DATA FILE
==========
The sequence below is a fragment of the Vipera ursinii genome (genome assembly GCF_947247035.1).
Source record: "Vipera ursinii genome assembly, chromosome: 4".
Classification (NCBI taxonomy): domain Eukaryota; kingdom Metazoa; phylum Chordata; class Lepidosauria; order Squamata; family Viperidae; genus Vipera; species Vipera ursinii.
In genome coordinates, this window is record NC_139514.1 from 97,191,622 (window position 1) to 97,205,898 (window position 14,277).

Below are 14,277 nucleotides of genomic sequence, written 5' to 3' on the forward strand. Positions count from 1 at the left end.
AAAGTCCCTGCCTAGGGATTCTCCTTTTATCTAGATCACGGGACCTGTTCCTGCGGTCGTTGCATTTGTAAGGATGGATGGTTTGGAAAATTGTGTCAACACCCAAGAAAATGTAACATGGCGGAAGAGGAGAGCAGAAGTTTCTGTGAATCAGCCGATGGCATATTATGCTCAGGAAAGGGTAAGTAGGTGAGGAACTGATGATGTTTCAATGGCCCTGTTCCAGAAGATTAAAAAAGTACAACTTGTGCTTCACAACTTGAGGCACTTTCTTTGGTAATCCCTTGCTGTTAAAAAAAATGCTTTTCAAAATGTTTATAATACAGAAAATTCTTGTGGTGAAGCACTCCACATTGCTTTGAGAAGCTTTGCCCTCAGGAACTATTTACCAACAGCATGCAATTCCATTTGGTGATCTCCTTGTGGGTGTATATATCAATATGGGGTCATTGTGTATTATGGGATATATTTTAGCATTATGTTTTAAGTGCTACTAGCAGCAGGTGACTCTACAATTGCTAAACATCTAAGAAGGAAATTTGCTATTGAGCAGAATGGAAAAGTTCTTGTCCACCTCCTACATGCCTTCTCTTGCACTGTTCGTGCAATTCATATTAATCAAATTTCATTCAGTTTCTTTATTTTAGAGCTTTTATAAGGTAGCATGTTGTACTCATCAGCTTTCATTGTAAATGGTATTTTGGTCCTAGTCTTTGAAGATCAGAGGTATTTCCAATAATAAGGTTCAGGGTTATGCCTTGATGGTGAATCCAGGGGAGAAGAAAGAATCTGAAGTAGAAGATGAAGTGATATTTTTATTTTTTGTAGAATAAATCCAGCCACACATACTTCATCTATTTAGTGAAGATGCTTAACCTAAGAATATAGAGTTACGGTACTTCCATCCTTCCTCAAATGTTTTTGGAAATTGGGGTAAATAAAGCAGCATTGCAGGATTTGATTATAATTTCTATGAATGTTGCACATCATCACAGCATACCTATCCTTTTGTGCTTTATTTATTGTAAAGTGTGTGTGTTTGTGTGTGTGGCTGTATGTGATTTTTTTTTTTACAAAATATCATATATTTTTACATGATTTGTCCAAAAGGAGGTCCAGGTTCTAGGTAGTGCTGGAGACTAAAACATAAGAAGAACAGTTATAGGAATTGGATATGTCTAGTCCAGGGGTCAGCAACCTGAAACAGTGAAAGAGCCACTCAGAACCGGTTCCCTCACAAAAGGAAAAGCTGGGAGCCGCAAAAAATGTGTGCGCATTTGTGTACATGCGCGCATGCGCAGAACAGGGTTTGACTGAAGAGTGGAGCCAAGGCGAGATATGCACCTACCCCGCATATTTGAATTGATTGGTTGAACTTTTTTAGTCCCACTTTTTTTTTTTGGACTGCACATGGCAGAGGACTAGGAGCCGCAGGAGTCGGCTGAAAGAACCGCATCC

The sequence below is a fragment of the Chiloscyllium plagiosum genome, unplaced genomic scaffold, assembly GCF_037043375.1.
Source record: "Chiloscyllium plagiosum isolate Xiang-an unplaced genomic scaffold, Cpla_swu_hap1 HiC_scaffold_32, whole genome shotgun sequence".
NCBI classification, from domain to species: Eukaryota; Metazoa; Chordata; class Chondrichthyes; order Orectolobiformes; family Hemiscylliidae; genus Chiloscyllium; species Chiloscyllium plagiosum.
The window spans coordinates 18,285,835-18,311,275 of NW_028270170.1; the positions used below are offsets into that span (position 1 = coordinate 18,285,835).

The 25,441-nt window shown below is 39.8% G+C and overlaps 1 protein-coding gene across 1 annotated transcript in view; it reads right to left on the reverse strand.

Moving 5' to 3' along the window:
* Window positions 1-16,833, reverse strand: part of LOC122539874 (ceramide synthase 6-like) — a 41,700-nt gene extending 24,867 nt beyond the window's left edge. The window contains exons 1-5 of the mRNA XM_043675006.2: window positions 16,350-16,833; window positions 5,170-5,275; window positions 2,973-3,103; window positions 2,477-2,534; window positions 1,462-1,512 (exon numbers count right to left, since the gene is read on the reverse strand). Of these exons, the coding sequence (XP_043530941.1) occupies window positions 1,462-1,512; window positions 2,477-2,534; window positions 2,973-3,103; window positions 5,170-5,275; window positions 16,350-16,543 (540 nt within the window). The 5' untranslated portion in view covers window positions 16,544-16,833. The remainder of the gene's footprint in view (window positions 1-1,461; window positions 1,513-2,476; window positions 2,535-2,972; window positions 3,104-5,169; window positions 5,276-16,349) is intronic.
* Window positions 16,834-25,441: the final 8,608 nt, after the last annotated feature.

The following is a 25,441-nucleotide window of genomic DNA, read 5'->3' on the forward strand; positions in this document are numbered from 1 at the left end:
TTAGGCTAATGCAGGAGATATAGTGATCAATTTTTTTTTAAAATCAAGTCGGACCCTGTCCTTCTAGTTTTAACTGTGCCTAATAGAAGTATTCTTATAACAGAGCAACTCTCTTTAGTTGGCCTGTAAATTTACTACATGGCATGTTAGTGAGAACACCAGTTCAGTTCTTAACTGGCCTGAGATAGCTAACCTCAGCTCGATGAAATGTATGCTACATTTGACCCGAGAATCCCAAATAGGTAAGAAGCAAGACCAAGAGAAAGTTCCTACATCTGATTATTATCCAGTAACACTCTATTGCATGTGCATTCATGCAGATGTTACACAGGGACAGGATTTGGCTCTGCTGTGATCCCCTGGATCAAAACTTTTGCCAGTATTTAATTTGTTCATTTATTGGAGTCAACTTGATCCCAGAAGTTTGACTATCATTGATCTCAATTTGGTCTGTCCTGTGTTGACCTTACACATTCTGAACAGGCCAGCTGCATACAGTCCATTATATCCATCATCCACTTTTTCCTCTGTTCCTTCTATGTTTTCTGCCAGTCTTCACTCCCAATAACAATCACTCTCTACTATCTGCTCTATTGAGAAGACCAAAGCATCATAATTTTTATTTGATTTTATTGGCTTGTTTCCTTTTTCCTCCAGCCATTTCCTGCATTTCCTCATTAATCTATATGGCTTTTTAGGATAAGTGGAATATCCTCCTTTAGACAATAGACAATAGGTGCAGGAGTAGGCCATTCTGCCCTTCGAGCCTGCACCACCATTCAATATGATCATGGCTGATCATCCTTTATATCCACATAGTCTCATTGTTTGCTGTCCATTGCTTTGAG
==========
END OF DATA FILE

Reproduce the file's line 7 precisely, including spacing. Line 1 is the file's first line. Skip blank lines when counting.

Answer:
The sequence below is a fragment of the Chiloscyllium plagiosum genome, unplaced genomic scaffold, assembly GCF_037043375.1.